We affirm the trial court's summary judgment in favor of Stove House.
SEE, WOODALL, STUART, SMITH, and BOLIN, JJ., concur.
PARKER and MURDOCK, JJ., concur in the result.
COBB, C.J., dissents.
COBB, Chief Justice (dissenting).
I respectfully dissent. This case involves "tax islands" in which the businesses and residents located therein have received services from the City of Huntsville without cost for more than 50 years, all without benefit of any written agreement. The gist of the majority's opinion that Huntsville is nonetheless bound to continue its service to the tax island in question is based upon its conclusion that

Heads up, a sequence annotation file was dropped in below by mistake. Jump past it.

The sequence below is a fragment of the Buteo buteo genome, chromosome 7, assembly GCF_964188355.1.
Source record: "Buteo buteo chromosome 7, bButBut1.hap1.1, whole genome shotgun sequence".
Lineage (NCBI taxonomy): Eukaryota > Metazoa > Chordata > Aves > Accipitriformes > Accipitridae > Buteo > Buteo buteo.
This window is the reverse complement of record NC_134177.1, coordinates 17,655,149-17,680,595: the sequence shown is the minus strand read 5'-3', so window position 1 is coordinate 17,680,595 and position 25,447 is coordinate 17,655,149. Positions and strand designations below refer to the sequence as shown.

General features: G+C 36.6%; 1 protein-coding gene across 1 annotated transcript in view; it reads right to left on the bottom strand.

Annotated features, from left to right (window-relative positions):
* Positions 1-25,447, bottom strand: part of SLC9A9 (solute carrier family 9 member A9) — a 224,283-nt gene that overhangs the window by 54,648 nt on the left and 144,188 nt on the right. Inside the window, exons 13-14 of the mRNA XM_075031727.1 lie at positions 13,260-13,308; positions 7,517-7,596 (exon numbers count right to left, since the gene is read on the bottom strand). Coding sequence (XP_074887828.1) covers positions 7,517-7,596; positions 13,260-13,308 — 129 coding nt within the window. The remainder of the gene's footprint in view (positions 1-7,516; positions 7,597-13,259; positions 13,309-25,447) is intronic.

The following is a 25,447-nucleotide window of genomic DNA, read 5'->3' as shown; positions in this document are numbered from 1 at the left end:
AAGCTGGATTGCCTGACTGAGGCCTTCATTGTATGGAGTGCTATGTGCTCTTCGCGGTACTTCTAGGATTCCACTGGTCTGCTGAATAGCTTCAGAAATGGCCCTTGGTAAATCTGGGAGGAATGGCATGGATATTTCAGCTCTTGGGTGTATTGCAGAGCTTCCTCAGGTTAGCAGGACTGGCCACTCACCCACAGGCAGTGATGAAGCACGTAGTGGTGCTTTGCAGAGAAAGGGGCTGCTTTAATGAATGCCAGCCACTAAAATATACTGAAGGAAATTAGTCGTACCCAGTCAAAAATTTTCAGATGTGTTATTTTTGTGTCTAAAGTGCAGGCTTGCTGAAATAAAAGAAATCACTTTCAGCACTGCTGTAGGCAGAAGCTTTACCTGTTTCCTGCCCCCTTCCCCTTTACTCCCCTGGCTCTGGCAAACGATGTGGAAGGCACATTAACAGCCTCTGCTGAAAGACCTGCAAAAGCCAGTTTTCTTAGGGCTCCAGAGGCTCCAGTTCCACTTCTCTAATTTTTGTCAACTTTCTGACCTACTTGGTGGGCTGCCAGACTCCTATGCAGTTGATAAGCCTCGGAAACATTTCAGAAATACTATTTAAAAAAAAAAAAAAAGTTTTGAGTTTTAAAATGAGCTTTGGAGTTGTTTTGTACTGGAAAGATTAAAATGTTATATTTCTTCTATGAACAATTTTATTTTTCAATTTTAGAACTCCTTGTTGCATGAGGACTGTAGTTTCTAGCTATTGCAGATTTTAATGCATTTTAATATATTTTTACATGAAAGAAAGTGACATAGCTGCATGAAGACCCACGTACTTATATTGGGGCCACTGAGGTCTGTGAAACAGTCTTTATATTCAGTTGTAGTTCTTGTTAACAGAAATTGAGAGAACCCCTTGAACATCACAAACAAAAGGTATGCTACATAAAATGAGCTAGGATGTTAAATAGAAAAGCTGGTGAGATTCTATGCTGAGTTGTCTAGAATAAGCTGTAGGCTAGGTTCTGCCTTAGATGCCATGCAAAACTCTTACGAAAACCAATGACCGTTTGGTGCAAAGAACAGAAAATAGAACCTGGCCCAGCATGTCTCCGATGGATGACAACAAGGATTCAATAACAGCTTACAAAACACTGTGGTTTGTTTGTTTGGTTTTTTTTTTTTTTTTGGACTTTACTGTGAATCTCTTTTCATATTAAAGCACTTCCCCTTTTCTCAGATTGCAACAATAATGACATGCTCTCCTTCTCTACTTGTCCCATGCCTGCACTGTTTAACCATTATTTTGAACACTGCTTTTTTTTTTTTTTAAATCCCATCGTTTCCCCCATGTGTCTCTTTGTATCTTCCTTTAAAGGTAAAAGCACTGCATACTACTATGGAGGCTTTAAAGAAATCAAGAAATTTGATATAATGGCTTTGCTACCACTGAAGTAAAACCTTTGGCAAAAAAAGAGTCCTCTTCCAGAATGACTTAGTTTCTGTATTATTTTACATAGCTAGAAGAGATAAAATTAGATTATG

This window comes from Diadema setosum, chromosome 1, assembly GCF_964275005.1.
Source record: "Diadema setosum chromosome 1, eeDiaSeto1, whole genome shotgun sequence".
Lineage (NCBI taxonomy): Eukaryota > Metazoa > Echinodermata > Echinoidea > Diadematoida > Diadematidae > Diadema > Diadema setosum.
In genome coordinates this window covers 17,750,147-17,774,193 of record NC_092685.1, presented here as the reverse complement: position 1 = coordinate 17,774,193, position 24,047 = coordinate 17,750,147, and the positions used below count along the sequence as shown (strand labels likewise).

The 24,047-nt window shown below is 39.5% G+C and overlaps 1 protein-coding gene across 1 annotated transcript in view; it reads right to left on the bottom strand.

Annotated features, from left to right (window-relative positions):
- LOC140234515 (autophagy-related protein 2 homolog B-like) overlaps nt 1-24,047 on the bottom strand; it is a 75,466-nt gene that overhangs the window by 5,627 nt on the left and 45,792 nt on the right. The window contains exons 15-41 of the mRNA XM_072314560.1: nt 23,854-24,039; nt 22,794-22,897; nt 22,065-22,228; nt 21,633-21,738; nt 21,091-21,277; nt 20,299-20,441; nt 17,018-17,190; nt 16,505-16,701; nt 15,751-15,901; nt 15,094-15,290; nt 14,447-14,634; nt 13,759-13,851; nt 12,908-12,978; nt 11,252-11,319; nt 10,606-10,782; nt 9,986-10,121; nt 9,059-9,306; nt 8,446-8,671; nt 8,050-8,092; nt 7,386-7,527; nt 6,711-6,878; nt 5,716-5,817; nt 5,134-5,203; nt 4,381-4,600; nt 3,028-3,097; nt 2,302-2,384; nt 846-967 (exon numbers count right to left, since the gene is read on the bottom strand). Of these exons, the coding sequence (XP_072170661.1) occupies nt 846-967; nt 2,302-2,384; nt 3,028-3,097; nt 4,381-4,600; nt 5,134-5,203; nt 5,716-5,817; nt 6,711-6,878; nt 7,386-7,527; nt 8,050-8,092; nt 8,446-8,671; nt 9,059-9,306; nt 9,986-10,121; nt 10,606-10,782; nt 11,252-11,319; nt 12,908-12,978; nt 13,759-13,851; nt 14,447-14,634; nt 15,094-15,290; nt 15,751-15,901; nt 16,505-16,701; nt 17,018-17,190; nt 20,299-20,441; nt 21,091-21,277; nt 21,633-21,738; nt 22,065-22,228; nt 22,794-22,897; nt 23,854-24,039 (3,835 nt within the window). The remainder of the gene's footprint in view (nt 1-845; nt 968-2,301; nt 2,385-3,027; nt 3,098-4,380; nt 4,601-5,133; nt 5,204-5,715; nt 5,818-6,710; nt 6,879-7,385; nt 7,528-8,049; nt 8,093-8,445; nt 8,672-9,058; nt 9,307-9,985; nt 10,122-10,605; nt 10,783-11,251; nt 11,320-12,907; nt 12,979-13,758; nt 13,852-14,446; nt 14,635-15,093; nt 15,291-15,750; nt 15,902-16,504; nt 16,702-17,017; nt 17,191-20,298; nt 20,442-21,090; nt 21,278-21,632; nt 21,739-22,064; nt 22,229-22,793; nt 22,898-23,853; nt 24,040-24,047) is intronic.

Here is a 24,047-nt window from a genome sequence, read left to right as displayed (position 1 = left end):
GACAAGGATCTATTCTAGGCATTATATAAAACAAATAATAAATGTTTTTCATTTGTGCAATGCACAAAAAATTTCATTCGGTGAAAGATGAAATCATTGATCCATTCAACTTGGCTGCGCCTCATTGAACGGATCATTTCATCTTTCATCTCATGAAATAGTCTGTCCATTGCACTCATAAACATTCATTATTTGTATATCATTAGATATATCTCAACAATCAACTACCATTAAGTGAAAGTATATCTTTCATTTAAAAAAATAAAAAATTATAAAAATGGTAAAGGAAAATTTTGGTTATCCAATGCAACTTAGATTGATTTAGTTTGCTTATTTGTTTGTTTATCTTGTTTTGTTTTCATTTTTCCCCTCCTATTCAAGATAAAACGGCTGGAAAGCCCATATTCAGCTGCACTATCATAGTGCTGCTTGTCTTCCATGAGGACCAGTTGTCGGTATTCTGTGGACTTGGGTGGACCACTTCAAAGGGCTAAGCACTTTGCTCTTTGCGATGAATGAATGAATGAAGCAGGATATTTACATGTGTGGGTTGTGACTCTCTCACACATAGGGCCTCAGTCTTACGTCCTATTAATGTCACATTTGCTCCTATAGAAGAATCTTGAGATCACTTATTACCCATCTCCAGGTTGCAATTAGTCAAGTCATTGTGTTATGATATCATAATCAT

For example, consider a case where a plaintiff sues a defendant chemical company for damage caused by the plaintiff's contact with chemicals manufactured by the company, and the company moves for a summary judgment based on the statute of limitations because, under Garrett v. Raytheon Co., 368 So.2d 516 (Ala.1979), the period between the date of the plaintiff's last exposure and the date of filing the action exceeded the limitations period. If the trial court enters a summary judgment for the defendant and the plaintiff cannot show that it argued that Garrett has no application because this Court overruled it in Griffin v. Unocal Corp., 990 So.2d 291 (Ala.2008), the rationale of the majority opinion suggests that this Court must nonetheless affirm the summary judgment. That rationale is wrong.